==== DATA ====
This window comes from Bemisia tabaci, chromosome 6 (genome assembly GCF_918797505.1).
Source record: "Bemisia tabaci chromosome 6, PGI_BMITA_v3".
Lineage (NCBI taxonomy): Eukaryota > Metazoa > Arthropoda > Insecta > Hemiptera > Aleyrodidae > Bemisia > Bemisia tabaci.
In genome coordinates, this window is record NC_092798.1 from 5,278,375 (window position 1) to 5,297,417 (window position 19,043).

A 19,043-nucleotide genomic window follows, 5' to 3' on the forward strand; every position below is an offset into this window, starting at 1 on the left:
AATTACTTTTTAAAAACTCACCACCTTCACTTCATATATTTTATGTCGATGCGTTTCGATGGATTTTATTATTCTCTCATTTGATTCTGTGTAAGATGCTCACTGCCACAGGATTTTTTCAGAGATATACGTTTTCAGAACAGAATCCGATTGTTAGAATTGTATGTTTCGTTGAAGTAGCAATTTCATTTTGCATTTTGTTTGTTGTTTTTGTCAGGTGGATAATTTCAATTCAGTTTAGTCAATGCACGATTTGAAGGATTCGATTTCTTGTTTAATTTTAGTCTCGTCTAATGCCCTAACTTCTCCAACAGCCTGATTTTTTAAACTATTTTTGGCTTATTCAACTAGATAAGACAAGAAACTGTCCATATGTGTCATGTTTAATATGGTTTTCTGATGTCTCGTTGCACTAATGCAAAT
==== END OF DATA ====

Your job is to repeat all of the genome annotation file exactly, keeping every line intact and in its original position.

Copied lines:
This window comes from Bemisia tabaci, chromosome 6 (genome assembly GCF_918797505.1).
Source record: "Bemisia tabaci chromosome 6, PGI_BMITA_v3".
Lineage (NCBI taxonomy): Eukaryota > Metazoa > Arthropoda > Insecta > Hemiptera > Aleyrodidae > Bemisia > Bemisia tabaci.
In genome coordinates, this window is record NC_092798.1 from 5,278,375 (window position 1) to 5,297,417 (window position 19,043).

A 19,043-nucleotide genomic window follows, 5' to 3' on the forward strand; every position below is an offset into this window, starting at 1 on the left:
AATTACTTTTTAAAAACTCACCACCTTCACTTCATATATTTTATGTCGATGCGTTTCGATGGATTTTATTATTCTCTCATTTGATTCTGTGTAAGATGCTCACTGCCACAGGATTTTTTCAGAGATATACGTTTTCAGAACAGAATCCGATTGTTAGAATTGTATGTTTCGTTGAAGTAGCAATTTCATTTTGCATTTTGTTTGTTGTTTTTGTCAGGTGGATAATTTCAATTCAGTTTAGTCAATGCACGATTTGAAGGATTCGATTTCTTGTTTAATTTTAGTCTCGTCTAATGCCCTAACTTCTCCAACAGCCTGATTTTTTAAACTATTTTTGGCTTATTCAACTAGATAAGACAAGAAACTGTCCATATGTGTCATGTTTAATATGGTTTTCTGATGTCTCGTTGCACTAATGCAAAT